The primary race for Manhattan’s 12th Congressional district has officially taken off with nearly all the candidates in the race debuting new advertisements this week.
Rep. Jerry Nadler, one of the incumbents in the race, debuted an ad on Tuesday that featured Sen. Elizabeth Warren. Warren listed off many of Nadler’s accomplishments, which included fight for gun legislation and climate change. Warren ended the ad with a plea to voters to keep the longtime congressman in office.
“New Yorkers are so lucky to have Jerry in Congress and America can’t afford to lose him,” Warren said.
Courtesy: Nadler campaign for Congress
Suraj Patel, a candidate that is running for a third time, released an ad the same day. Patel’s ad targeted Rep. Carolyn Maloney, the other incumbent in the race, for her previous stance on vaccines.
Patel also questioned Nadler’s previous support for Maloney during the pandemic in the ad.
“So after New York City was ground-zero for COVID-19, would you support Carolyn Maloney? Jerry Nadler did. He endorsed us for our district. That was his good judgement,” Patel said.
When asked about her previous stance on vaccines, Maloney’s campaign pushed back, touting her work in bringing necessary COVID-19 funding to the city.
“During the pandemic, [Maloney] fought to bring $5 billion in COVID-19 relief funds to New York to get shots into people's arms and masks and PPE. She built two vaccination sites for New Yorkers in her district to make it easier for those who did not have access to vaccines to get vaccinated,” said Bob Liff, a spokesperson for Maloney’s campaign.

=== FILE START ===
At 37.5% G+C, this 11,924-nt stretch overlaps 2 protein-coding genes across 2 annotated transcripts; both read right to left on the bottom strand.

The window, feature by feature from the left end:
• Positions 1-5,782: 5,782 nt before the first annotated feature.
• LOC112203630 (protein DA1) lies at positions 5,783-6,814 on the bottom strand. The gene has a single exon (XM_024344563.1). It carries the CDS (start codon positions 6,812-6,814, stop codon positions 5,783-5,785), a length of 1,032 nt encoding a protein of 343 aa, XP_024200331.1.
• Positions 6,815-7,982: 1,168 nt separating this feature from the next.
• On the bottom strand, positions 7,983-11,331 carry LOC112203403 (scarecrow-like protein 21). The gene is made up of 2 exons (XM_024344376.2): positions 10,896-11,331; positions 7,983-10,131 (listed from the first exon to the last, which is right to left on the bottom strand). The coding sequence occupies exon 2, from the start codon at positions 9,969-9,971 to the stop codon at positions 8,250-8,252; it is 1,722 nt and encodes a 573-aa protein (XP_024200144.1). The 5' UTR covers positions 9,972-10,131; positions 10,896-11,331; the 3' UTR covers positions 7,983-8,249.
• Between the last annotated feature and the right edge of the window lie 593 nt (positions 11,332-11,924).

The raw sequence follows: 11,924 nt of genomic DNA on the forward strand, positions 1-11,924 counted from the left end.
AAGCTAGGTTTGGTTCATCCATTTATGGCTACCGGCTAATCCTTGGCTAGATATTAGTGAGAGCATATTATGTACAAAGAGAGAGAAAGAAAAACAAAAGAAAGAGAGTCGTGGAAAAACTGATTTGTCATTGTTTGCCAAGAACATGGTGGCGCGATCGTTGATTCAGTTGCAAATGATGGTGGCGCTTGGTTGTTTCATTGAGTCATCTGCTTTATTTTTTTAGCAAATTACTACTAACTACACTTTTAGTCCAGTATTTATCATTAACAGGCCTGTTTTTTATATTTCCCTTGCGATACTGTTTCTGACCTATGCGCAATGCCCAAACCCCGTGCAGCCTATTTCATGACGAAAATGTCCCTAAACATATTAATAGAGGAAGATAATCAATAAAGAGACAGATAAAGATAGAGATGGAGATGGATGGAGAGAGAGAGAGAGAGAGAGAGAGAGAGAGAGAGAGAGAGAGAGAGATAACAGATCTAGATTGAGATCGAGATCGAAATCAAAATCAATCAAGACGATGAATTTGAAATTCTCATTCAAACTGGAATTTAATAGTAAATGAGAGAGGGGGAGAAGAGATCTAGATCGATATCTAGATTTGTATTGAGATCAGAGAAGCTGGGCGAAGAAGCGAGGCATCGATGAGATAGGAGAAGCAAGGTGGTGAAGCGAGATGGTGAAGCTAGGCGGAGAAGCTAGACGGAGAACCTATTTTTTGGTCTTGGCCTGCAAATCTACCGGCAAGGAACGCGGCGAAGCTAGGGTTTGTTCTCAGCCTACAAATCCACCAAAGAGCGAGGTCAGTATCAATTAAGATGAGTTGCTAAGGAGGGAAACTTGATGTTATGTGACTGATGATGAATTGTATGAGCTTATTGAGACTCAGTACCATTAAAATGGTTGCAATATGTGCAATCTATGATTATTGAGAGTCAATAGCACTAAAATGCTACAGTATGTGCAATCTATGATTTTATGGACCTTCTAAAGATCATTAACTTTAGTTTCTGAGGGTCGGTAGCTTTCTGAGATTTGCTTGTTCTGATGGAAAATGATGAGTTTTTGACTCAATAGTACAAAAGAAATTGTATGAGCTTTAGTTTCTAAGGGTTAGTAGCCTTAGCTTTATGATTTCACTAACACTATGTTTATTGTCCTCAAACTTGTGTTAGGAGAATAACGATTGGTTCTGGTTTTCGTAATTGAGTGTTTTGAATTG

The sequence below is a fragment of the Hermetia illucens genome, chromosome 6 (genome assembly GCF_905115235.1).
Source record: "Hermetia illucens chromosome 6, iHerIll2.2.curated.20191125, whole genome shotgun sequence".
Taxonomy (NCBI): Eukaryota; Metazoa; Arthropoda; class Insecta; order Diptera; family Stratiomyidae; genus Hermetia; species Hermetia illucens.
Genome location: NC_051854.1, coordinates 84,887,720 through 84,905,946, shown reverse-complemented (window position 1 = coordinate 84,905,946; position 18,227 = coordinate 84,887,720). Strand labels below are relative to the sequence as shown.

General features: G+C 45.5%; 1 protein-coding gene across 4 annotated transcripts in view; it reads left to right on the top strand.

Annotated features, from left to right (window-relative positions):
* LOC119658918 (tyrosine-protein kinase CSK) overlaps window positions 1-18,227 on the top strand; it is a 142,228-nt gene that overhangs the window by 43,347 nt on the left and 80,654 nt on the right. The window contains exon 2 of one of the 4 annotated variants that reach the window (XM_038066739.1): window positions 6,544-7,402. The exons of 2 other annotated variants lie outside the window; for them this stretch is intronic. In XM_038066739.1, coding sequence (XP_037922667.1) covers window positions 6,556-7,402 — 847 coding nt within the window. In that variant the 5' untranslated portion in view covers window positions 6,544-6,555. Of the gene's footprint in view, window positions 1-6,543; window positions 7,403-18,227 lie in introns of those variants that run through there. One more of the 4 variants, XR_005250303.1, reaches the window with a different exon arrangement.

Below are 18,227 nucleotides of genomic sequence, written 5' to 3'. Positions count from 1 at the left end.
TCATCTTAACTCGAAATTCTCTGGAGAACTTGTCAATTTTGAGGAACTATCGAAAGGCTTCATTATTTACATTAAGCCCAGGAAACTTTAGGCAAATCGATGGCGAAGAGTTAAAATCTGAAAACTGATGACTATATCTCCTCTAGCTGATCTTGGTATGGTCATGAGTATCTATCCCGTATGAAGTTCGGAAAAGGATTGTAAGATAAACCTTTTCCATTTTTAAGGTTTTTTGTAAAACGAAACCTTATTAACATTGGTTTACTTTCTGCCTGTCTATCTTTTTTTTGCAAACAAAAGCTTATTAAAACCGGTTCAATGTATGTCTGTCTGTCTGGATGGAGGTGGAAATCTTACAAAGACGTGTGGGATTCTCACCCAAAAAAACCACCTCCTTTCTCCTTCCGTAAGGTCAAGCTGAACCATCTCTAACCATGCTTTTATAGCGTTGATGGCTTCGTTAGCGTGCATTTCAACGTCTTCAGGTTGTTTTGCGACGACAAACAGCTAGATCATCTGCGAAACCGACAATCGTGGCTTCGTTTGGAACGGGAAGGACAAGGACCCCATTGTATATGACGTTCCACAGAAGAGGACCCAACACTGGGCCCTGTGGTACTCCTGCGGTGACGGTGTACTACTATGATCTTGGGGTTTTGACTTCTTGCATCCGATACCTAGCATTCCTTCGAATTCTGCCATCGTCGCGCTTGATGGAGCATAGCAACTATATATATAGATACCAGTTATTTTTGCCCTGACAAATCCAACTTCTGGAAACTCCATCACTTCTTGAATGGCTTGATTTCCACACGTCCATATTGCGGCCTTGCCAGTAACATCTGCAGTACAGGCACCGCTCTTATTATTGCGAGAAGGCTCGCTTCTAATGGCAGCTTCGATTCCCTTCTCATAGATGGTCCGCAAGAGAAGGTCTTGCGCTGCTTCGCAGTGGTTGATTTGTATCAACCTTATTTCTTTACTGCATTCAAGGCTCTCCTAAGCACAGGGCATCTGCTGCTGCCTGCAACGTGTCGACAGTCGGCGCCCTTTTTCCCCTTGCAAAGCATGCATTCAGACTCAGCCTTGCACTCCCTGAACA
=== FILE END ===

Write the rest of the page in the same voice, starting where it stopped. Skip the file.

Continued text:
"For a candidate who does little more than show up every two years to run, he knows this canard was rejected by voters in the past and will be again,” Liff added.
Maloney, the first to release an ad on Monday, used the recent Supreme Court decision, which struck down abortion, to pitch herself as a champion for women’s issues, including reproductive rights and paid family leave.
“With the Supreme Court limiting abortion rights, I knew we needed more women in congress. And I haven’t quit fighting since,” Maloney said.
The ad buys are the first look at the political dynamics of the competitive primary that has pinned two Democratic heavyweights against each other. The new 12th Congressional District now encompasses the East and West Sides.
The top factor in the race will be getting enough people to vote during summer vacation and an unusual August primary.
“Will there be enough crossover support from one part of the district to the other? Or enough to have one of the candidates win? Or will it be a question of each candidate turning out their base of support?” said Steven Romalewski, director of the CUNY Mapping Service.